Sentence Examples with the word in essence

As a single soul (world-soul) it belongs in essence and destination to the intelligible world; but it also embraces innumerable individual souls; and these can either submit to be ruled by the nous, or turn aside to the sensual and lose themselves in the finite.

At the beginning each tribe had Ciassifiits own particular god, who in essence was nothing cation of but the articulate expression of the inner cohesion and Pre of the outward independence of the tribe itself, but who outwardly manifested himself in the form of some animal or took up his abode in some fetish of wood or stone.

It was in seeking to close up the fissure in his system represented by this dualism that his successors succeeded only in adding weakness to weakness by reducing the principle of sufficient reason to that of formal identity (see Wolff) and representing all thought as in essence analytic. From this it immediately followed that, so far as the connexion of our experiences of the external world does not show itself irreducible to that of formal identity, it must remain unintelligible.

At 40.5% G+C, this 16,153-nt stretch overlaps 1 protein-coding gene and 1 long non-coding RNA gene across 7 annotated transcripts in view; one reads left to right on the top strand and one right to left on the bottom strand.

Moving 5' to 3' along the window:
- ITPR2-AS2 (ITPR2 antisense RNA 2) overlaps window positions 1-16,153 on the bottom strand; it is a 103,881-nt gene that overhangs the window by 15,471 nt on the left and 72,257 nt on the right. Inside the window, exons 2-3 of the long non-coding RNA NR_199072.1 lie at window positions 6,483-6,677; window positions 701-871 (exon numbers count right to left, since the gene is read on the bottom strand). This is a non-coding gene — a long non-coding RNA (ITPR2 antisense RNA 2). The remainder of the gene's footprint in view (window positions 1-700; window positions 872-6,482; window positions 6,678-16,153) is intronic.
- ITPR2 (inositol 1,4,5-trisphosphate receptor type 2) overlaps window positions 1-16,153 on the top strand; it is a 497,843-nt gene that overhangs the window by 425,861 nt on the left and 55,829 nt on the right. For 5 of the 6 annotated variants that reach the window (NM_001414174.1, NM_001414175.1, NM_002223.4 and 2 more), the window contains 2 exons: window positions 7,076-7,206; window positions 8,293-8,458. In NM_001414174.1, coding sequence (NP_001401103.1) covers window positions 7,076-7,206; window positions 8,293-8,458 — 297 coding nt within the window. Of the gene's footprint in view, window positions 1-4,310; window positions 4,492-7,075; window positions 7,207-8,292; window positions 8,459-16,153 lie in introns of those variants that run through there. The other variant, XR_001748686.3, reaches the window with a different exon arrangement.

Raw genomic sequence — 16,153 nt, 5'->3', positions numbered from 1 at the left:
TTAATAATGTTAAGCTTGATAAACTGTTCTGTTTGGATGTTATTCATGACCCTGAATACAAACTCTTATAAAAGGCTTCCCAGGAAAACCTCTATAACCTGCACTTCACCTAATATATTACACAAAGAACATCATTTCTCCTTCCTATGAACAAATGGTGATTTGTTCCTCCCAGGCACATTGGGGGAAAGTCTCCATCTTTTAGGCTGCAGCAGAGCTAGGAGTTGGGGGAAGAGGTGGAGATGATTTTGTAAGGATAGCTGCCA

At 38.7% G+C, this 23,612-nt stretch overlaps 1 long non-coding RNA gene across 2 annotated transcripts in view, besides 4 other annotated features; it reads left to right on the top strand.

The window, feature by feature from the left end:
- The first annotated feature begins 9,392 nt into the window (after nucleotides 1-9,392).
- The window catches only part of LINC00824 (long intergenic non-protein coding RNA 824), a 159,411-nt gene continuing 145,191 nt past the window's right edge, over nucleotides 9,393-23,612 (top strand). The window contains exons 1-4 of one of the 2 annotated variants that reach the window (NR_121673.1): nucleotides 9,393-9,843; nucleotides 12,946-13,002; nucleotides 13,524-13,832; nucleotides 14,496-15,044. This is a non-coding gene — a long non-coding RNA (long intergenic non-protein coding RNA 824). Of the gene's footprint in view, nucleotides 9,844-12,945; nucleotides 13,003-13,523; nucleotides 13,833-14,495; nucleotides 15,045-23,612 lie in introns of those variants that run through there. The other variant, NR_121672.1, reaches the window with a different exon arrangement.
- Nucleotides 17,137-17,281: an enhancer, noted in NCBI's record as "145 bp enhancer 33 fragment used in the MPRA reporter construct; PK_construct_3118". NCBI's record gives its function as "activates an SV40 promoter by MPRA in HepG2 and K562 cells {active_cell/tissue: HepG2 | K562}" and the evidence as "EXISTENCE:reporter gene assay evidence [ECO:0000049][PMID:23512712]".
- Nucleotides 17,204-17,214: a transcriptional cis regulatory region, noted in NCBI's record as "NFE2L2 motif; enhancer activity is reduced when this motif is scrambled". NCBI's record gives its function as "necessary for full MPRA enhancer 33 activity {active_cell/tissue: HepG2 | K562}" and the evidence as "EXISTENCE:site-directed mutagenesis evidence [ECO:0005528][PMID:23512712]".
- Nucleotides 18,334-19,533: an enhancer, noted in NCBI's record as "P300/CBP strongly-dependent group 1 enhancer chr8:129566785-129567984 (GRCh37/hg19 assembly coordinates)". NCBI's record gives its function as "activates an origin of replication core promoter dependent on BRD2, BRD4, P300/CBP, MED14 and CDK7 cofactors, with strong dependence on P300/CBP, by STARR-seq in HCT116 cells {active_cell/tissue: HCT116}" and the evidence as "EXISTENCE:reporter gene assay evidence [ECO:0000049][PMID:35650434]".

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This is clearly the same process in essence as that of the formation of a vitellogenous gland from part of the primitive ovary, or of the feeding of an ovarian egg by the absorption of neighbouring potential eggs; but here the period at which the sacrifice of one egg to another takes place is somewhat late.

Historia do Futuro (Lisbon, 1718; 2nd ed., ibid., 1755); this and the Quinto Imperio and the Clavis Prophetarum seem to be in essence one and the same book in different redactions.

July, 1906) that in spite of notable differences of terminology and form the chronologies of Antioch and Alexandria were in essence the same.

The distinguished after writers, whom we have to regard as repeating in essence pre-Kantian theories, generally know Kant, and frequently show traces of him in detail.

Here then we have the basis of a view in which there are not two media to be considered, but one medium, homogeneous in essence and differentiated as regards its parts only by the presence of nuclei of intrinsic strain or motion - in which the physical activities of matter are identified with those arising from the atmospheres of modified aether which thus belong to its atoms. As regards laws of general physical interactions, the atom is fully represented by the constitution of this atmosphere, and its nucleus may be left out of our discussions; but in the problems of biology great tracts of invariable correlations have to be dealt with, which seem hopelessly more complex than any known or humanly possible physical scheme.